Wednesday, 25 July 2012

A hero? Well... maybe!

Peter Lockhart

Prepared for airing on 96.5 Family FM Sunday 29 July.
I wonder who it is that springs to your mind when you are asked about heroes.

I must admit that growing up reading comics and watching TV I immediately think of super heroes. I think of Batman and Spiderman of Superman and Iron Man and so on.

In fact the last two movies I went to the cinemas to see were The Amazing Spiderman and The Dark Knight Rises.

So when I was asked to prepare a sermon on a hero from the Bible it was a little difficult to come up with an idea. I don’t really see Jesus as my hero that is simply not quite enough, it’s not quite right, so I thought a bit more about superheroes and was struck but how flawed many of them are in their own character.

Heroes don’t have to be perfect and certainly scanning the pages of the Bible there are few people spoken of in such high regard as to call them perfect.

In the end I decided to go back to my own namesake the apostle Peter who is regarded by many Christians as a saint and is identified by all as the first leader of the Early Church. A hero, well maybe!

Let me share one significant story about Peter, it comes from the eighth chapter of Mark’s gospel and goes like this:

27Jesus went on with his disciples to the villages of Caesarea Philippi; and on the way he asked his disciples, “Who do people say that I am?” 28And they answered him, “John the Baptist; and others, Elijah; and still others, one of the prophets.” 29He asked them, “But who do you say that I am?” Peter answered him, “You are the Messiah.” 30And he sternly ordered them not to tell anyone about him.

31Then he began to teach them that the Son of Man must undergo great suffering, and be rejected by the elders, the chief priests, and the scribes, and be killed, and after three days rise again. 32He said all this quite openly. And Peter took him aside and began to rebuke him. 33But turning and looking at his disciples, he rebuked Peter and said, “Get behind me, Satan! For you are setting your mind not on divine things but on human things.”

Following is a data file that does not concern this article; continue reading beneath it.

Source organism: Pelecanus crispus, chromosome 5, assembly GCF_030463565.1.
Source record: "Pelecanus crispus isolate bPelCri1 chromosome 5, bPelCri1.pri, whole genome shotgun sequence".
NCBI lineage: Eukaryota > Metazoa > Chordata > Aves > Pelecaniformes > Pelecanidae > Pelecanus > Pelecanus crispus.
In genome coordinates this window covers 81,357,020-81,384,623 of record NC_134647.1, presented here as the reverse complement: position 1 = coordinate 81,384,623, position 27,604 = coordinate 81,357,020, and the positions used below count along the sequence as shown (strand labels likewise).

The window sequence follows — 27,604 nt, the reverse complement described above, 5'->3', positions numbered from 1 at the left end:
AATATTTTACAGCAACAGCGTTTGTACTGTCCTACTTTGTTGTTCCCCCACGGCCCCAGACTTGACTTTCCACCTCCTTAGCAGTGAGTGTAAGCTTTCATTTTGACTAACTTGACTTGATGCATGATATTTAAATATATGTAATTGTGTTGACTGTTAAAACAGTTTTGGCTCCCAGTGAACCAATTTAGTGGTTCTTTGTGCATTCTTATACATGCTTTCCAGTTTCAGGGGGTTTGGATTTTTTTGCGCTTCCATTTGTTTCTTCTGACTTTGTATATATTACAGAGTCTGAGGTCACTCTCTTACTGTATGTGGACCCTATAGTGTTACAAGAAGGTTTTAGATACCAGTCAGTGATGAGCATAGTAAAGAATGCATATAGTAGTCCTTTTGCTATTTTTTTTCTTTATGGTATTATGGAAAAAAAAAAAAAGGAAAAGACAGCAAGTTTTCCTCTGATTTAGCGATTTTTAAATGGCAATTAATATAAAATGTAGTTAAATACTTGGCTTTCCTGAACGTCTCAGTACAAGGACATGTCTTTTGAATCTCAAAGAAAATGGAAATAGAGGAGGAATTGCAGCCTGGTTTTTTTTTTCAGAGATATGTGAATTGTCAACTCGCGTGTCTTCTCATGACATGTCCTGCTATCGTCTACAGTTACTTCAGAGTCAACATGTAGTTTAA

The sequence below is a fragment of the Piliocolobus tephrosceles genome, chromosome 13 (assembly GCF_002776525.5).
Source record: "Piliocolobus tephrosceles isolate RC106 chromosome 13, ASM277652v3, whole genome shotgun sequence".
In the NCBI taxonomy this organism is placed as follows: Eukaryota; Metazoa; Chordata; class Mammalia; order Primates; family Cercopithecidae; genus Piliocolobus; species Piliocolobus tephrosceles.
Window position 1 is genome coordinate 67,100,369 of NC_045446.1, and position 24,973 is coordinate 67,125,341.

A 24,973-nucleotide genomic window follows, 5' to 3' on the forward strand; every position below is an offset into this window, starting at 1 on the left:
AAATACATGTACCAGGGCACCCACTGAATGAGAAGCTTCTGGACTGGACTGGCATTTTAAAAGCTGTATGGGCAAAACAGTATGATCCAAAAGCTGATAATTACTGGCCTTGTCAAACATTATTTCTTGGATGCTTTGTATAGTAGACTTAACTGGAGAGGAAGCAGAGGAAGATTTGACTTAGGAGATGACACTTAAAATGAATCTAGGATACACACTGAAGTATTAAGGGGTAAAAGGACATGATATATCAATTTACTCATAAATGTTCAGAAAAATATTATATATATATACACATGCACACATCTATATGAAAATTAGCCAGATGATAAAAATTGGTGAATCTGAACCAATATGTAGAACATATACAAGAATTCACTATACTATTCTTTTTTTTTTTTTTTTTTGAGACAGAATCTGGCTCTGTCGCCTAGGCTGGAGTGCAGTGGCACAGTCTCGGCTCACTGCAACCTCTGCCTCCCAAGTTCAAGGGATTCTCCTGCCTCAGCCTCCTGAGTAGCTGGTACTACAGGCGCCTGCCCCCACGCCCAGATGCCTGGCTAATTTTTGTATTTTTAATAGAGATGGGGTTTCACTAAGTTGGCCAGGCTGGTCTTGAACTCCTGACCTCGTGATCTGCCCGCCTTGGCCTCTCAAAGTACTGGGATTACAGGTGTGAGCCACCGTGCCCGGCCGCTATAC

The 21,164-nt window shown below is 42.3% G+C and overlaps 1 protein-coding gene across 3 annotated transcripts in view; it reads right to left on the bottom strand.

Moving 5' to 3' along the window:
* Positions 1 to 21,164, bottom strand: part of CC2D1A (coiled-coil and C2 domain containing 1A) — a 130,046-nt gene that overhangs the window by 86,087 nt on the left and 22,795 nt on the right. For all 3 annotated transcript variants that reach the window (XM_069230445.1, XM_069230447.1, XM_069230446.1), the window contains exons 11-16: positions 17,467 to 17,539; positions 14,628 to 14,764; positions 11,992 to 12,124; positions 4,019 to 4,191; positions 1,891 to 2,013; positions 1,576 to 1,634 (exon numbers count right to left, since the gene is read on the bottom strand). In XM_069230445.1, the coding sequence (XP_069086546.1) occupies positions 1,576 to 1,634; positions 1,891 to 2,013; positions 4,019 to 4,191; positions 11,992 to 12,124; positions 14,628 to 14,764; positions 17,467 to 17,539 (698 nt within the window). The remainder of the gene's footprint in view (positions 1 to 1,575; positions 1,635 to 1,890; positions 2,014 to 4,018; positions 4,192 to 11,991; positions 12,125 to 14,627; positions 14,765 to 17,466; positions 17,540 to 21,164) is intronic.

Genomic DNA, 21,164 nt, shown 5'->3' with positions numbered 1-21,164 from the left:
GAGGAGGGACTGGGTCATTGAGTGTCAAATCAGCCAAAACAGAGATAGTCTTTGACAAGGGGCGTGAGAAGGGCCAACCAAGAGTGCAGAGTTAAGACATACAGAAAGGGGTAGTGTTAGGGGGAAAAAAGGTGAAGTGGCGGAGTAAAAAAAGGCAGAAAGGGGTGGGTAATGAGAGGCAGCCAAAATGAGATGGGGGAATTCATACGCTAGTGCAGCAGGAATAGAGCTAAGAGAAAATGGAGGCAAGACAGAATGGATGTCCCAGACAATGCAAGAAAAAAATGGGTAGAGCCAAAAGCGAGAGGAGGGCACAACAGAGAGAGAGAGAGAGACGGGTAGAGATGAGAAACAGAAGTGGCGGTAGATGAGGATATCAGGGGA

Here ends the reading.

This has always been a powerful story for me.

Jesus was standing overlooking Caesarea Philippi asking who the disciples think that he was. It is pivotal point in Mark’s gospel and it happens in a pivotal place.

Caesarea Philippi was a major trading centre of the era and had many religions and philosophies present in the many different peoples that met there. It was a true intersection of humanity.

‘Who do people say that I am?’ Jesus asks and Peter’s answer hits the nail on the head, “You are the Messiah.”

Peter is right! He has been walking alongside Jesus watching him heal and teach and do miracles and now when so much is at stake Peter gets it right.

Matthew tells the story a little differently to Mark and in Matthew 16 part of Jesus response to Peter’s declaration is to say that ‘flesh and bone has not revealed this to you, but my Father in heaven. And I tell you, you are Peter, and on this rock I will build my church.’

Matthew ramps it up and Peter is identified as the first leader of the church.

But this is only half of the reading that I shared, his moment of glory. In his moment of getting so right Peter does something which is almost inexplicable.

Jesus after hearing Peter’s declaration begins to teach the disciples that he must suffer and die.

Peter despite all his newly affirmed knowledge and authority draws Jesus aside to correct Jesus teaching. Surely Jesus is wrong on this point.

Jesus response is direct and revealing, “Get behind me, Satan! For you are setting your mind not on divine things but on human things.”

In the moment that Peter gets it right he also gets it so wrong, so wrong that Jesus calls Peter Satan.